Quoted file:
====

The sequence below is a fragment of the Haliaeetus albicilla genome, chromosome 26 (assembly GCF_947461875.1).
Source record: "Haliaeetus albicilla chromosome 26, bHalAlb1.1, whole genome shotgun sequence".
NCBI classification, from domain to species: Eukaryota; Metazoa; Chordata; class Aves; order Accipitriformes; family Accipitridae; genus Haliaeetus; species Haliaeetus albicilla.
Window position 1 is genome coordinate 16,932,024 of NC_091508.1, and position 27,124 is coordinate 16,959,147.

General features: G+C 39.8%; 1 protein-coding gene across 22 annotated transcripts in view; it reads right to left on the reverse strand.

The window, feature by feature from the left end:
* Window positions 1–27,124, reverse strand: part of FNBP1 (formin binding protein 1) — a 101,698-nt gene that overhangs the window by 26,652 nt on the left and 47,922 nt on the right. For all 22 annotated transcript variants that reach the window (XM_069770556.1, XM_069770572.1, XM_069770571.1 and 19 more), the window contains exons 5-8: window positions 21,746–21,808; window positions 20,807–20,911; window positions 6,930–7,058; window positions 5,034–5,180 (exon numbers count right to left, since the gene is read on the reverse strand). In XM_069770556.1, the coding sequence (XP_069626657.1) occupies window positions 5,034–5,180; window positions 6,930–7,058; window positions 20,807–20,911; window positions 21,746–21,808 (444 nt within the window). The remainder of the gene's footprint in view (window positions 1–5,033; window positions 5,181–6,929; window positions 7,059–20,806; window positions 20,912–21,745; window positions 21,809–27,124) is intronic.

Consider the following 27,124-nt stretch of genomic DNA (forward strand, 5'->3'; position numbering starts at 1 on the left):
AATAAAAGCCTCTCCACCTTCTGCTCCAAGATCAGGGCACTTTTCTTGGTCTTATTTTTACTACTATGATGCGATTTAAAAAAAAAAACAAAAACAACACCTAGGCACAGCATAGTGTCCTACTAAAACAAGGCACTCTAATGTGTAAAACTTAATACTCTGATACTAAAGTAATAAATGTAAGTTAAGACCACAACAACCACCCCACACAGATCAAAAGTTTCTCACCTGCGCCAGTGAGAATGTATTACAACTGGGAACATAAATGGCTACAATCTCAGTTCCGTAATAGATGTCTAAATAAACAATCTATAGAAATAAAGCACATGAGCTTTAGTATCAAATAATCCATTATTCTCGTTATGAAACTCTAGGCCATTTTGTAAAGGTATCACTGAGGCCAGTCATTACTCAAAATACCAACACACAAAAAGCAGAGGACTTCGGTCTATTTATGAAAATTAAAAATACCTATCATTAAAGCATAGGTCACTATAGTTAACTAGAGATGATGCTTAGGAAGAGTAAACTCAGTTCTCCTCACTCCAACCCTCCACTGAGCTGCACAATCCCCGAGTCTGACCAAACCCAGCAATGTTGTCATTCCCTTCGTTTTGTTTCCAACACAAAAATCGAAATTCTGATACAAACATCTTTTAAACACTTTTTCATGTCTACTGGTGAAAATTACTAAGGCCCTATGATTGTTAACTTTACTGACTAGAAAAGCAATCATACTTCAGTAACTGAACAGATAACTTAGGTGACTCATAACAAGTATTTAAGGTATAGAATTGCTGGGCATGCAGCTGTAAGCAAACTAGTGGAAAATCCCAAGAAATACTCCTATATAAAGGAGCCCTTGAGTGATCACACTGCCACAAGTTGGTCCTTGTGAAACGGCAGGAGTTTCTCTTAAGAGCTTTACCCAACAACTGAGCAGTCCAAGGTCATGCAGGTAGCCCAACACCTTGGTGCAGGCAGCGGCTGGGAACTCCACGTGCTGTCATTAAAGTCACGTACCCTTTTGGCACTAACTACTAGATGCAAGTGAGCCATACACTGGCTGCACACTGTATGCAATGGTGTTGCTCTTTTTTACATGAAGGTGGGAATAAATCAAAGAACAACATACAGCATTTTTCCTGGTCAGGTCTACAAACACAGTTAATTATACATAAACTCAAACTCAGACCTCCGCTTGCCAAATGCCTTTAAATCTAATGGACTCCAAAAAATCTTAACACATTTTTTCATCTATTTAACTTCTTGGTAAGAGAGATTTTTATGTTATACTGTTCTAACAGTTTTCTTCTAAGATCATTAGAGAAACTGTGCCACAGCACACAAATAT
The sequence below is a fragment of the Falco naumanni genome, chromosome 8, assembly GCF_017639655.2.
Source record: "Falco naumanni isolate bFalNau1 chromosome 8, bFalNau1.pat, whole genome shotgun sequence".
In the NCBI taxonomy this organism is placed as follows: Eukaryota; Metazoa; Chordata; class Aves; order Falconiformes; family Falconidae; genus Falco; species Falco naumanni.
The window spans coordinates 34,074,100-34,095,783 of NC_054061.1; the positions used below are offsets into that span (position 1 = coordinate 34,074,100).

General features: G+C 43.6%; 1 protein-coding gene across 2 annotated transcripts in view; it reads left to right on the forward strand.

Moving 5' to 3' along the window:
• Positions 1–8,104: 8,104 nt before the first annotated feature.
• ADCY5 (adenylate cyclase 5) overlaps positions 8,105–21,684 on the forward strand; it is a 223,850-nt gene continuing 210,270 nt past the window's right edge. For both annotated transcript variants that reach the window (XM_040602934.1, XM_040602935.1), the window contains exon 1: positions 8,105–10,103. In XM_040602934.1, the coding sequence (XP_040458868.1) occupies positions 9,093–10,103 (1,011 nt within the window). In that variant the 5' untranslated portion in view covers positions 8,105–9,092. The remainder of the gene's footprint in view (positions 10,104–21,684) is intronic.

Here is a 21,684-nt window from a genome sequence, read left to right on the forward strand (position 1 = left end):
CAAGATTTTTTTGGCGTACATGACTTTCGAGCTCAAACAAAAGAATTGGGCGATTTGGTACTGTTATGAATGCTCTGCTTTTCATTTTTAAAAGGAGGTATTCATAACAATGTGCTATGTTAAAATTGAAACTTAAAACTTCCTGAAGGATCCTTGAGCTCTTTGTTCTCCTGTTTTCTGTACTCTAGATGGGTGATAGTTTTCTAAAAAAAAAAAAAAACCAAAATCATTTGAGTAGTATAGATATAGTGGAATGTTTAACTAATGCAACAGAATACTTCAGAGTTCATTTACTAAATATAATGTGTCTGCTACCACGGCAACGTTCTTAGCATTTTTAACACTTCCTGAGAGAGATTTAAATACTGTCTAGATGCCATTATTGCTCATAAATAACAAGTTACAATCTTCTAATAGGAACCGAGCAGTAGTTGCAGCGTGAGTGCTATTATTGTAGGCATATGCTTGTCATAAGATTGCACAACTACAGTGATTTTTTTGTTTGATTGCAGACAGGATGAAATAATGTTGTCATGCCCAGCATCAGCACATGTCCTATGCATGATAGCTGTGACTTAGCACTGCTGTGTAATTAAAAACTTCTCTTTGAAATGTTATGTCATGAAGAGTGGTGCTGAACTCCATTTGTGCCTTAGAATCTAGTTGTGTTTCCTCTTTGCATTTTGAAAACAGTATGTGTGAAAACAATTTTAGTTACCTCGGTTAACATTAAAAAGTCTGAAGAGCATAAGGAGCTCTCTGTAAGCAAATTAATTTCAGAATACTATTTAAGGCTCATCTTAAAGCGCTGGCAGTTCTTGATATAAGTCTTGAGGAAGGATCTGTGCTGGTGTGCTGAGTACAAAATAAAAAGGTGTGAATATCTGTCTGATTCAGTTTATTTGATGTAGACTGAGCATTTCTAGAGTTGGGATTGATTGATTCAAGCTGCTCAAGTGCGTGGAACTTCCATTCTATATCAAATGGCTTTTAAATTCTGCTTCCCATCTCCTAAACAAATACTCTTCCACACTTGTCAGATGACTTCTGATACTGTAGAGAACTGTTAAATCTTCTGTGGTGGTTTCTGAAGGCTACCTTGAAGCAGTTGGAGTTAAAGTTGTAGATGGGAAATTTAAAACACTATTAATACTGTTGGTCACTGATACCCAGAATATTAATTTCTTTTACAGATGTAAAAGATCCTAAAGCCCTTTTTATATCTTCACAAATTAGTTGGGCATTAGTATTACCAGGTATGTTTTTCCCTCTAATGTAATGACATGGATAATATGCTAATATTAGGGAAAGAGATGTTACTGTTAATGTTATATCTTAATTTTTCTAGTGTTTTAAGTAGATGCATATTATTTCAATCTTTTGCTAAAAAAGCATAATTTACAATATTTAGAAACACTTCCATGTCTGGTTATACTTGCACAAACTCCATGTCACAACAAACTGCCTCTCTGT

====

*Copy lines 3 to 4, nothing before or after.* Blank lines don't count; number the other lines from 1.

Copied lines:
NCBI classification, from domain to species: Eukaryota; Metazoa; Chordata; class Aves; order Accipitriformes; family Accipitridae; genus Haliaeetus; species Haliaeetus albicilla.
Window position 1 is genome coordinate 16,932,024 of NC_091508.1, and position 27,124 is coordinate 16,959,147.